Colin Currie: 6 things... I’ve heard that I couldn’t live without
Ahead of his return to our Royal Festival Hall in July, percussionist and Southbank Centre Associate Artist Colin Currie shares with us six recordings that he simply couldn’t live without.
Steve Reich: Tehillim/Three Movements
The first time I ever heard a large-scale work by Steve Reich live was in 1994, having just moved to London to study at the Royal Academy of Music. The work in question was ‘Three Movements’ and I recall being giddy with excitement at the vibrancy, tension and exultation of the music. I was utterly consumed by it, it ate me whole.
This album also features ‘Tehillim’, a work I’ve become extremely close to, having conducted the music several times with my own group and in the composer’s presence (initially rather infamously in Japan when our flight to Tokyo was cancelled and we forfeited half of our rehearsal time!). This work is perhaps his most uplifting – ending with a Hallelujah Chorus in D Major – and shows again that for all the rhythmical splendour of this composer, it’s his harmonic heart that beats the most deeply.
Colin Currie Group and Synergy Vocals will be bringing Steve Reich’s ‘Tehillim’ back to the Royal Festival Hall along with a brand new work, also a Psalm-setting entitled ‘Traveler’s Prayer’, in the autumn.
Bela Bartók: The 6 String Quartets
Honestly? I seriously would struggle to get by without this music. And though I feel I don’t have the words to describe the music itself, this recording is indeed magnificent for its clarity, daring choice of sonorities, punchiness and sheer beauty. Could one have a favourite quartet out of the six? The pot-boiling 5th perhaps, or the wondrous 4th? Maybe the spiky 2nd, or the harrowing 6th? Ah, then there’s the youthful 1st, or what about the edgy 3rd? I guess, probably not. Best to just keep the music on repeat for evermore.
Oscar Peterson: The London Concert Live at the Royal Festival Hall 1978
My parents had a copy of this staggering album on vinyl and I used to dance around the kitchen to it like a mad thing. Well, actually, that still happens! I think what’s special about this album is both the sheer high octane energy and the finesse of the musicianship; a combination of ideals that one doesn’t automatically encounter in the concert hall. The Royal Festival Hall is definitely one of those ‘sacred spaces’ where the stage has been graced by musical legends from every walk of life, and it’s always an astounding buzz to take that platform knowing that things like this concert in 1978 actually happened there.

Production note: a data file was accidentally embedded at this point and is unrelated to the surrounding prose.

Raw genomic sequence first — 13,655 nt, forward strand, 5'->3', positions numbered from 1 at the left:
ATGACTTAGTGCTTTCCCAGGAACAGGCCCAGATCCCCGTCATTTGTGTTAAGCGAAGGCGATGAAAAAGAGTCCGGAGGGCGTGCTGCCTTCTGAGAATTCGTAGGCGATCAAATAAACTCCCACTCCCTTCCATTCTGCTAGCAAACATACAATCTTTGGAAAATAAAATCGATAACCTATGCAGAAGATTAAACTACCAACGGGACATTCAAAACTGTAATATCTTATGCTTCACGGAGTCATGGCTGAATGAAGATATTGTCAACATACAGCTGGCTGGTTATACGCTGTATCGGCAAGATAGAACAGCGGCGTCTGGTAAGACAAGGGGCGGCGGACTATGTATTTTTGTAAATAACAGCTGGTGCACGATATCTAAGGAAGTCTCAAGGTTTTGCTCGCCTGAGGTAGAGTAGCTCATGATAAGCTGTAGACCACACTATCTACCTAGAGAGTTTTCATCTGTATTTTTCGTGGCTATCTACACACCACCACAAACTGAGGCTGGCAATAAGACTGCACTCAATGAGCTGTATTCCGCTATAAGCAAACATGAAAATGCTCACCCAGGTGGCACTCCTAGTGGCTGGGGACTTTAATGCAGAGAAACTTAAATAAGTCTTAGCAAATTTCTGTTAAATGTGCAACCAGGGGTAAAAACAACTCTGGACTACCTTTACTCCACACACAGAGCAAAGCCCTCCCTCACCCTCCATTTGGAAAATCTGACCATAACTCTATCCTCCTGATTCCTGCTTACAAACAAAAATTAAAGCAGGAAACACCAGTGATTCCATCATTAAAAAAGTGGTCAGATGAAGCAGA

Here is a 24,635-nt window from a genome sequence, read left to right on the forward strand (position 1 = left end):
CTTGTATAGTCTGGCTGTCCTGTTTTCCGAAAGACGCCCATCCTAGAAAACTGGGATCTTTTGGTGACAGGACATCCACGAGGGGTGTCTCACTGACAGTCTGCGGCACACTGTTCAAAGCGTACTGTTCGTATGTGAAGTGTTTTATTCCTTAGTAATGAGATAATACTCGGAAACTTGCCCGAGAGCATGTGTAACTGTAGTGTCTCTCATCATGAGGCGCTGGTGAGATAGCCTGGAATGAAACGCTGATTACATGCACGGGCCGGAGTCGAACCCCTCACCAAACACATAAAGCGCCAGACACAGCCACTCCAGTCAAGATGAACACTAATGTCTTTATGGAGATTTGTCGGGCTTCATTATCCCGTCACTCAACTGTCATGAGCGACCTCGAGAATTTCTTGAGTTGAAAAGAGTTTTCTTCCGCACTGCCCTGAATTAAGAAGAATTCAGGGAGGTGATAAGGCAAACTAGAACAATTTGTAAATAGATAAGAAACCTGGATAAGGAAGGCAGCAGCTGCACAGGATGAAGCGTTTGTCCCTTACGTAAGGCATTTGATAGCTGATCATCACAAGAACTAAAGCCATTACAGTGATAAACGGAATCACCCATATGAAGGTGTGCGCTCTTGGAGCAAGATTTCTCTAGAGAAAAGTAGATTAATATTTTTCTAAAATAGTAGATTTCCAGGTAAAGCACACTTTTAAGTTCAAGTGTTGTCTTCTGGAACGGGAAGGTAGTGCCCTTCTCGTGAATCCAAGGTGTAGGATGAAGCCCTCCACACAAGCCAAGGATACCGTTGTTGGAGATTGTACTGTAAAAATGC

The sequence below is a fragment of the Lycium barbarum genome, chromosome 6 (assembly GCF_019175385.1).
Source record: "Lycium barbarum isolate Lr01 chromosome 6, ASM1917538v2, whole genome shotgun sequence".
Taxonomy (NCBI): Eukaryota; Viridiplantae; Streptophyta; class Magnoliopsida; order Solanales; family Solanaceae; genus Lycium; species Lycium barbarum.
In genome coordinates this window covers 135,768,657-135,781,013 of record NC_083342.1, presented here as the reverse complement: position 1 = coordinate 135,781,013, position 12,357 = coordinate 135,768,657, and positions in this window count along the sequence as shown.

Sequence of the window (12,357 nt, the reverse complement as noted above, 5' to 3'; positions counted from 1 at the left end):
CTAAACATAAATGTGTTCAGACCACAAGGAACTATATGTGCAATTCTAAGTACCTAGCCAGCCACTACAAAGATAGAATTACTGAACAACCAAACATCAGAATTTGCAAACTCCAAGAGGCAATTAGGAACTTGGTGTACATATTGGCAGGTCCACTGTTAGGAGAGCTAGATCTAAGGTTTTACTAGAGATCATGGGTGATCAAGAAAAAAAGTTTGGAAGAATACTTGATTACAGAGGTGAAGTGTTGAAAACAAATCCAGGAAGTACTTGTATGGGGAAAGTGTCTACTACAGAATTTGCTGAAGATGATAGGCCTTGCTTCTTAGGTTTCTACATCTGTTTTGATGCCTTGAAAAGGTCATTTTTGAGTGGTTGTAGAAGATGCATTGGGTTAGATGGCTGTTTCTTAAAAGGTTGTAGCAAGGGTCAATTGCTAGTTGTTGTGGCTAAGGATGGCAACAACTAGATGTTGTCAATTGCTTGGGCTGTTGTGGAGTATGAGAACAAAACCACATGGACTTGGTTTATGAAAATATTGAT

As a side-note I must reference the track ‘Sweet Georgia Brown’, which is rebooted at a break-neck tempo in this version, commencing with traded solos between Peterson and the drummer Louis Bellson. His work on the snare drum reminds me of why I first took up percussion when I was a young boy. There’s something indefinably electrifying about the sound of that particular drum as it crackles, fizzes and explodes with sound.
Sarah Kirkland Snider: Mass for the Endangered
This ravishing album came to my attention during some of the most disconcerting times of lockdown last year. A sumptuous, but gloriously judged new setting of the Mass, this music caresses, haunts, and illuminates the listener with its tender melodies, and a harmonic language that grasps you smoothly yet firmly. With a profound ethical dimension (the work appeals for ‘greater awareness, urgency and action’) linked to the natural world and our troubled relationship with it, I find this music perfectly elides my own sense of spirituality and connection to nature.
Igor Stravinsky: Petrushka/The Rite of Spring
(The Cleveland Orchestra, Pierre Boulez)
Did modernity in music begin here? Nay, did it maybe even end here? There are too many fascinating conversations to be had about these early Stravinsky ballets, but better still just to listen to them in wonder, as they grow ever more extraordinary with time. ‘Petrushka’ mapped out almost every single stylistic template for composers going forward, one tableau at a time, and ‘Le Sacre’ would simply leave the trajectory of music in jagged and controversial pieces, never to be the same again and so much the better for it.
This recording is one I am very fond of, as it brings together many strands for me; most especially Boulez whose concerts I would attend year after year in London. These events culminated in the last time I ever heard him live (before his passing in 2016) at the Royal Festival Hall in what I also imagine would have been the last time he ever conducted his extraordinary and unique ‘Pli Selon Pli’.
The Cleveland Orchestra is also a sensational force for this music, and every bit that brilliant American symphonic sound. I have been fortunate enough to play with dozens of US orchestras in my career and I nervously await the opportunity to do so again. I miss them very much indeed.
Steve Martland: Horses of Instruction
Living without Steve (he died suddenly in 2013 of a heart attack) is hard enough, and so to go on without his music would be intolerable. This album features many of his key works written for his own ensemble, which are to me tied up with extraordinarily vivid memories of his asking me to join his band as a teenager, and performing widely with the group at that time in the 1990s. The gigs were dare-devil, adventurous, humorous...and occasionally blisteringly brilliant.
On this album the diptych of ‘Horses of Instruction’ and ‘Eternal Delight’ (both take their titles from William Blake) combine for a remarkable and immensely powerful listen. Rhythmic erudition is at the fore, but just like the other Steve in my life (Reich) there’s an underlying lyrical quality, a vast emotional landscape, that enthrals above all.